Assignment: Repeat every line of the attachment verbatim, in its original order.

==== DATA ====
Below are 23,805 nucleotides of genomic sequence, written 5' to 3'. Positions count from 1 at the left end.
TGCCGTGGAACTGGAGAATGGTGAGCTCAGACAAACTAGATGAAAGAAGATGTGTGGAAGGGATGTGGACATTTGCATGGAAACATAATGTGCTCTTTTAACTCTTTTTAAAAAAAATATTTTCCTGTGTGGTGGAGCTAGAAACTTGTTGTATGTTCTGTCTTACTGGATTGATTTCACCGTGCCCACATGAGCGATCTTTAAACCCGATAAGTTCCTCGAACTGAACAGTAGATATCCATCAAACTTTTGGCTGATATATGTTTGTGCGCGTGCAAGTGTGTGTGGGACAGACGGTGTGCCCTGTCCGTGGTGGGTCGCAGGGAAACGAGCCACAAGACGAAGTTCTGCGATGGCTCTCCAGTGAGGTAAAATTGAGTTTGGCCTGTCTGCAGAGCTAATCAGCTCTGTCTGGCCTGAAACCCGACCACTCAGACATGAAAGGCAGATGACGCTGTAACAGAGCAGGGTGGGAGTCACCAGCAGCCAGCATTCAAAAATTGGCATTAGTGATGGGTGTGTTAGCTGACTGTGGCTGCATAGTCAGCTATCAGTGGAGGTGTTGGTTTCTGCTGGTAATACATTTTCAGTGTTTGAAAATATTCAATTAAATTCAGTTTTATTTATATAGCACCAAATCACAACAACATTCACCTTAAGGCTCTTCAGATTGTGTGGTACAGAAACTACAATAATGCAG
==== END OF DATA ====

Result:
Below are 23,805 nucleotides of genomic sequence, written 5' to 3'. Positions count from 1 at the left end.
TGCCGTGGAACTGGAGAATGGTGAGCTCAGACAAACTAGATGAAAGAAGATGTGTGGAAGGGATGTGGACATTTGCATGGAAACATAATGTGCTCTTTTAACTCTTTTTAAAAAAAATATTTTCCTGTGTGGTGGAGCTAGAAACTTGTTGTATGTTCTGTCTTACTGGATTGATTTCACCGTGCCCACATGAGCGATCTTTAAACCCGATAAGTTCCTCGAACTGAACAGTAGATATCCATCAAACTTTTGGCTGATATATGTTTGTGCGCGTGCAAGTGTGTGTGGGACAGACGGTGTGCCCTGTCCGTGGTGGGTCGCAGGGAAACGAGCCACAAGACGAAGTTCTGCGATGGCTCTCCAGTGAGGTAAAATTGAGTTTGGCCTGTCTGCAGAGCTAATCAGCTCTGTCTGGCCTGAAACCCGACCACTCAGACATGAAAGGCAGATGACGCTGTAACAGAGCAGGGTGGGAGTCACCAGCAGCCAGCATTCAAAAATTGGCATTAGTGATGGGTGTGTTAGCTGACTGTGGCTGCATAGTCAGCTATCAGTGGAGGTGTTGGTTTCTGCTGGTAATACATTTTCAGTGTTTGAAAATATTCAATTAAATTCAGTTTTATTTATATAGCACCAAATCACAACAACATTCACCTTAAGGCTCTTCAGATTGTGTGGTACAGAAACTACAATAATGCAG